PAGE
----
I’m terrified. I’m not afraid of much, but I’m terrified that I’ll never see my parents again. I’m afraid that my twin brother, Oliver, and I will be stuck in this place, sleeping on creaky cots, locked in a cell being guinea pigs for the rest of our lives. Is this really what’s in store for our future? Will I ever call my parents on the phone or see their smiling faces after a boring day at school? Will Olive and I ever sneak down to our secret cave hideout to just be kids? Will I ever sit with my best friend Kara giggling in the mall food court watching Colin run his kiosk?…
…When I really think about it, I suppose the worst fear I have is that all these people, and the rest of the world, know me to be dead which means there’s no chance of being found and rescued. Unless, by some miracle, we can find a way to escape, this is now my life…
Disclaimer: I received this book for free from the writer in exchange for an honest review. This in no way affected my opinion of the book, or the content of my review.
Shortly before leaving on vacation, I met and spoke with Angela McCubbins face to face and she gifted me a copy of her book, Transference. This is the book that I took with me and read while waiting in the O’Hare airport for my overnight flight and the one that I read while basking in my bubble baths after long days exploring the Irish countryside. It’s a pretty quick read, under 300 pages, but I only read in short segments at the end of the day.
I actually really enjoyed it and after explaining the premise of the novel to my husband, he also mentioned that once his mid terms are over, he might pick it up and read it. Of course, he is also a bit of a conspiracy nut like myself so I wasn’t really surprised that it piqued his interest.
Transference explored the idea of “twin speak” or siblings sharing a psychic connection. Twins, even with as common as they are becoming nowadays, are a source of interest for most of our society. There are many cases in which twins seem to display an ability to communicate or a connection beyond the normal boundaries and Angela McCubbins takes this idea and expounds on it.
Olivia (Liv) and Oliver are fifteen year old twins with the uncanny ability to speak to each other telepathically. They assume that this goes unnoticed until Liv spots a dark car following them around. Shortly after, their parents don’t return from a business weekend and the two teenagers are thrust into a world where conspiracy theories and fears are all too real and where they don’t know who to trust or where to turn. They know they need to escape the danger that they’ve found themselves in, but how?
Like I’ve mentioned before, I love books that explore family dynamics. I’m not sure I’ve mentioned it before, but I also enjoy a good conspiracy theory as well. This book had both, and I pleased by the presence of both. It was an easier read, and it does appear that the target audience is a younger one that I’m used to reading, but that didn’t bother me. The author does a great job staying true to the nature of what a fifteen year old would think like and how they would act. The conversations between the teens, both the siblings and their friends, feel genuine to the age that they are and the priorities that teens typically have at that age. There is minor romance in the novels and it’s refreshingly awkward and naive, like you would (hopefully) expect from a teenager who hasn’t really experienced any relationships before. The main focus, however, is the relationship between the siblings, their parents, and their long-lost grandfather and how that affects the events unfolding in the book.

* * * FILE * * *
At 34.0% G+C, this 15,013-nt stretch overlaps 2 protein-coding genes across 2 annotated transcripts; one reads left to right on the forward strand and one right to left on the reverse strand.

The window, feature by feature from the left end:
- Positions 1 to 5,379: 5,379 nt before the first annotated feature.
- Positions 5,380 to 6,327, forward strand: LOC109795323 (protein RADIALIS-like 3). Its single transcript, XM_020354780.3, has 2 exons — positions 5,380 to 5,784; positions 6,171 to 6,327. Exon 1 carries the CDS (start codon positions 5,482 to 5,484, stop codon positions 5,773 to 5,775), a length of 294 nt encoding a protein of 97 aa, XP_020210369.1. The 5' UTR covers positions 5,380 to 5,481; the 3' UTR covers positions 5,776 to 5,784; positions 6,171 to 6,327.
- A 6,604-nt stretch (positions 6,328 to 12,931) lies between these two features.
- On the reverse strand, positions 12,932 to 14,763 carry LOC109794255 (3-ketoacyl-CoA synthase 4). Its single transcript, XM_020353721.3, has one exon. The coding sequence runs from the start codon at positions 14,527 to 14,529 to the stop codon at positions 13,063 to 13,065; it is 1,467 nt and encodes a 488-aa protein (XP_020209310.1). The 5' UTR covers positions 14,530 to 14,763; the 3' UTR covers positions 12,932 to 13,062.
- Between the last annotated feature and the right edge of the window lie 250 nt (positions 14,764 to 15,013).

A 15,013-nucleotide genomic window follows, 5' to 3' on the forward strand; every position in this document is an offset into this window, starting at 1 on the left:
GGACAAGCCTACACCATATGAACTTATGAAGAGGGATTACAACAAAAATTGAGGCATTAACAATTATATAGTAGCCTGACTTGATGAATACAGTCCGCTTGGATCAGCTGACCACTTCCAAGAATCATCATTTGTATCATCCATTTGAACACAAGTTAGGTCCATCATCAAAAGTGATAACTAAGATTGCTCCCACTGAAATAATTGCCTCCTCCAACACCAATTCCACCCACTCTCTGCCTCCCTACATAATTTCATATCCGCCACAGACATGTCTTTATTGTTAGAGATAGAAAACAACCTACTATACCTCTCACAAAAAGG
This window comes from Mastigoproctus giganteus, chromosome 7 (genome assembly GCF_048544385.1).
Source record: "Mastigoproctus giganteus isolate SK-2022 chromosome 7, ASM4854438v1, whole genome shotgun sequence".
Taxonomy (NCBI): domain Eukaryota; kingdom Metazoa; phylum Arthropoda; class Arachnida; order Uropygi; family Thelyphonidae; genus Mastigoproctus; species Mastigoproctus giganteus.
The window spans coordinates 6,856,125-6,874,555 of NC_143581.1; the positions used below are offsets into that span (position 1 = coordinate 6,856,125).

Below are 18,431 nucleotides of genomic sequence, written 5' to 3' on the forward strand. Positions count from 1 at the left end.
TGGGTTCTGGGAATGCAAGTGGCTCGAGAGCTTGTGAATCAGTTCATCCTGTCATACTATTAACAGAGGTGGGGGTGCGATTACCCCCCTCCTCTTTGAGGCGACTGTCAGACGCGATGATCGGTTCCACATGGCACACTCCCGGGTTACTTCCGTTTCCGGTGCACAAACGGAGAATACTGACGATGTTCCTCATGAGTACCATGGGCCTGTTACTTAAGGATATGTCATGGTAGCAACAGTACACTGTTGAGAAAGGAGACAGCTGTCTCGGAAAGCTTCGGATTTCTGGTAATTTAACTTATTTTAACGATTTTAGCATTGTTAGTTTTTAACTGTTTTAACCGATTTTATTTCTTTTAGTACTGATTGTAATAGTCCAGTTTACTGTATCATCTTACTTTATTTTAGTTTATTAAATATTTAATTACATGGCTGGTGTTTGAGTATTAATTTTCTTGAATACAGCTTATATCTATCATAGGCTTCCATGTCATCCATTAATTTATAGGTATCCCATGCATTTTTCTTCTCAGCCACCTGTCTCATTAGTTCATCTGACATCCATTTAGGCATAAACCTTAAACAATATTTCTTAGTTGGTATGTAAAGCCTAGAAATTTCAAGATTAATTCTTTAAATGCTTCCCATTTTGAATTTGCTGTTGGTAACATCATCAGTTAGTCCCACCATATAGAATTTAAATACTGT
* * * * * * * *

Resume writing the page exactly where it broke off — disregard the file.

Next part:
I would say that the ideal target age group for this book would be 7th grade to high school, but that didn’t stop me from enjoying it either, so if you’re an older reader and this book sounds interesting, read it! My mum is a middle school librarian and I’m going to suggest this book to her for their library there.
This is the first in the series and I honestly can’t wait to see how Angela McCubbins further explores the world that she has placed her main characters in. The book ended with more questions than it answered and that’s always a good thing for the first book in a series to do because it keeps you coming back.
I really planned to have this published on Sunday, but did you know that jet lag is a real thing and it really sucks? I’ve had less than half my normal energy and my internal clock still seems to want to run on Ireland time which happens to be six hours ahead of our own. I’m just now starting to feel normal again and I’m hoping that by the end of this week, I will be tip-top again. I just finished my first book for my October reading list and so you should expect a review for that book on Wednesday or Thursday.